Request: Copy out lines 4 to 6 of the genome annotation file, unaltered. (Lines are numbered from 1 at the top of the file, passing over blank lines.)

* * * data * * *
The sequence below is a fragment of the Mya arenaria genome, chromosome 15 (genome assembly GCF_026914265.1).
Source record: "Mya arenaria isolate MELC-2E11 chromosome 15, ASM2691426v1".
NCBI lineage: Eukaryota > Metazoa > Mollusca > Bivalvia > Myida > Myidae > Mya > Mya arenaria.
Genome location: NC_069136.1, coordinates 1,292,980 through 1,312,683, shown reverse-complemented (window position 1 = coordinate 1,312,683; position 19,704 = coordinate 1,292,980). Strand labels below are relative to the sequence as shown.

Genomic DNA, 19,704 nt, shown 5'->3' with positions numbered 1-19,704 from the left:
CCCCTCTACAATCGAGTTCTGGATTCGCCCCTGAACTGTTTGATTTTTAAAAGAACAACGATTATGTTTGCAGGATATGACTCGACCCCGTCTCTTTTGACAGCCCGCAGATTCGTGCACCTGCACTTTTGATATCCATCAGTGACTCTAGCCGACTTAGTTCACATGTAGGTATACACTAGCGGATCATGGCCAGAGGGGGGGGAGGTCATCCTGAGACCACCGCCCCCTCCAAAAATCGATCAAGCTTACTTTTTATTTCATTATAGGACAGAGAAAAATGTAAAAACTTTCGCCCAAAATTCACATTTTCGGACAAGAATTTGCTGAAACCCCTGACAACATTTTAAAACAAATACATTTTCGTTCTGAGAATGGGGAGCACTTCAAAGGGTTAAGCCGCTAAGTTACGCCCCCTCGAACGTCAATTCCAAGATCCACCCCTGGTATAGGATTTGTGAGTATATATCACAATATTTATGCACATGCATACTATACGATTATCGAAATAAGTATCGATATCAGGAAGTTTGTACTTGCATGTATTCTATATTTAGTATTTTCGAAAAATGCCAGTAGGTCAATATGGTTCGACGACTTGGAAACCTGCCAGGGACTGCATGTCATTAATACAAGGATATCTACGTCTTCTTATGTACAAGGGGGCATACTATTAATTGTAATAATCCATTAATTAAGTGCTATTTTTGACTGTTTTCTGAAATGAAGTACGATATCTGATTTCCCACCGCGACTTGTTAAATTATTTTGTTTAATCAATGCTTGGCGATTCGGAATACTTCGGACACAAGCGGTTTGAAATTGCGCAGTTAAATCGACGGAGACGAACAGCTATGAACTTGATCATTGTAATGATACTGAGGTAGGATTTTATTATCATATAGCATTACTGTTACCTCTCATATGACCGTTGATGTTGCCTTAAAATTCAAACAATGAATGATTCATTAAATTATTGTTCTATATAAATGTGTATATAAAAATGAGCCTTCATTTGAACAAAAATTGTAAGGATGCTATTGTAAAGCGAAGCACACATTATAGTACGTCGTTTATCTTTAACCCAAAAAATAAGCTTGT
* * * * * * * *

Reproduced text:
Genome location: NC_069136.1, coordinates 1,292,980 through 1,312,683, shown reverse-complemented (window position 1 = coordinate 1,312,683; position 19,704 = coordinate 1,292,980). Strand labels below are relative to the sequence as shown.

Genomic DNA, 19,704 nt, shown 5'->3' with positions numbered 1-19,704 from the left:
CCCCTCTACAATCGAGTTCTGGATTCGCCCCTGAACTGTTTGATTTTTAAAAGAACAACGATTATGTTTGCAGGATATGACTCGACCCCGTCTCTTTTGACAGCCCGCAGATTCGTGCACCTGCACTTTTGATATCCATCAGTGACTCTAGCCGACTTAGTTCACATGTAGGTATACACTAGCGGATCATGGCCAGAGGGGGGGGAGGTCATCCTGAGACCACCGCCCCCTCCAAAAATCGATCAAGCTTACTTTTTATTTCATTATAGGACAGAGAAAAATGTAAAAACTTTCGCCCAAAATTCACATTTTCGGACAAGAATTTGCTGAAACCCCTGACAACATTTTAAAACAAATACATTTTCGTTCTGAGAATGGGGAGCACTTCAAAGGGTTAAGCCGCTAAGTTACGCCCCCTCGAACGTCAATTCCAAGATCCACCCCTGGTATAGGATTTGTGAGTATATATCACAATATTTATGCACATGCATACTATACGATTATCGAAATAAGTATCGATATCAGGAAGTTTGTACTTGCATGTATTCTATATTTAGTATTTTCGAAAAATGCCAGTAGGTCAATATGGTTCGACGACTTGGAAACCTGCCAGGGACTGCATGTCATTAATACAAGGATATCTACGTCTTCTTATGTACAAGGGGGCATACTATTAATTGTAATAATCCATTAATTAAGTGCTATTTTTGACTGTTTTCTGAAATGAAGTACGATATCTGATTTCCCACCGCGACTTGTTAAATTATTTTGTTTAATCAATGCTTGGCGATTCGGAATACTTCGGACACAAGCGGTTTGAAATTGCGCAGTTAAATCGACGGAGACGAACAGCTATGAACTTGATCATTGTAATGATACTGAGGTAGGATTTTATTATCATATAGCATTACTGTTACCTCTCATATGACCGTTGATGTTGCCTTAAAATTCAAACAATGAATGATTCATTAAATTATTGTTCTATATAAATGTGTATATAAAAATGAGCCTTCATTTGAACAAAAATTGTAAGGATGCTATTGTAAAGCGAAGCACACATTATAGTACGTCGTTTATCTTTAACCCAAAAAATAAGCTTGT